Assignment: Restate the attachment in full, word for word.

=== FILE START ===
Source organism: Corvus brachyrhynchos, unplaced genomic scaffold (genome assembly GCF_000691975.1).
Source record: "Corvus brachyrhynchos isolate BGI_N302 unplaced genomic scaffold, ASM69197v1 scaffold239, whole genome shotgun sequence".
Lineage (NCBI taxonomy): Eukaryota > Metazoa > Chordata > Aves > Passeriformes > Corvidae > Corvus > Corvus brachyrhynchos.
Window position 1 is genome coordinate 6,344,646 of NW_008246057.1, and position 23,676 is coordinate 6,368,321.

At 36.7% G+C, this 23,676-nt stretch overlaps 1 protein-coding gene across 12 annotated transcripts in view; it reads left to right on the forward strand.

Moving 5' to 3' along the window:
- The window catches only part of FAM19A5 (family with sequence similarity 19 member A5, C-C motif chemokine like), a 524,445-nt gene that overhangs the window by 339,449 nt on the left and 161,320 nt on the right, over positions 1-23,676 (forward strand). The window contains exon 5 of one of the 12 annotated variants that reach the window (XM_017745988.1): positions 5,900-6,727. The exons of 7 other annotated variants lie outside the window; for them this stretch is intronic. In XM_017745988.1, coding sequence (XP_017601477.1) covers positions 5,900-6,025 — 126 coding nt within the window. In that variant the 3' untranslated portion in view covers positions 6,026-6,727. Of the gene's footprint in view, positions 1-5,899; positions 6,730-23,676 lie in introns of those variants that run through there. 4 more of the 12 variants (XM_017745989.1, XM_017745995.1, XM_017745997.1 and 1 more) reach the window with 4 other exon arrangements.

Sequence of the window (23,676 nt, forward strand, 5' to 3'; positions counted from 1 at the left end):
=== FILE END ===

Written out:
Source organism: Corvus brachyrhynchos, unplaced genomic scaffold (genome assembly GCF_000691975.1).
Source record: "Corvus brachyrhynchos isolate BGI_N302 unplaced genomic scaffold, ASM69197v1 scaffold239, whole genome shotgun sequence".
Lineage (NCBI taxonomy): Eukaryota > Metazoa > Chordata > Aves > Passeriformes > Corvidae > Corvus > Corvus brachyrhynchos.
Window position 1 is genome coordinate 6,344,646 of NW_008246057.1, and position 23,676 is coordinate 6,368,321.

At 36.7% G+C, this 23,676-nt stretch overlaps 1 protein-coding gene across 12 annotated transcripts in view; it reads left to right on the forward strand.

Moving 5' to 3' along the window:
- The window catches only part of FAM19A5 (family with sequence similarity 19 member A5, C-C motif chemokine like), a 524,445-nt gene that overhangs the window by 339,449 nt on the left and 161,320 nt on the right, over positions 1-23,676 (forward strand). The window contains exon 5 of one of the 12 annotated variants that reach the window (XM_017745988.1): positions 5,900-6,727. The exons of 7 other annotated variants lie outside the window; for them this stretch is intronic. In XM_017745988.1, coding sequence (XP_017601477.1) covers positions 5,900-6,025 — 126 coding nt within the window. In that variant the 3' untranslated portion in view covers positions 6,026-6,727. Of the gene's footprint in view, positions 1-5,899; positions 6,730-23,676 lie in introns of those variants that run through there. 4 more of the 12 variants (XM_017745989.1, XM_017745995.1, XM_017745997.1 and 1 more) reach the window with 4 other exon arrangements.

Sequence of the window (23,676 nt, forward strand, 5' to 3'; positions counted from 1 at the left end):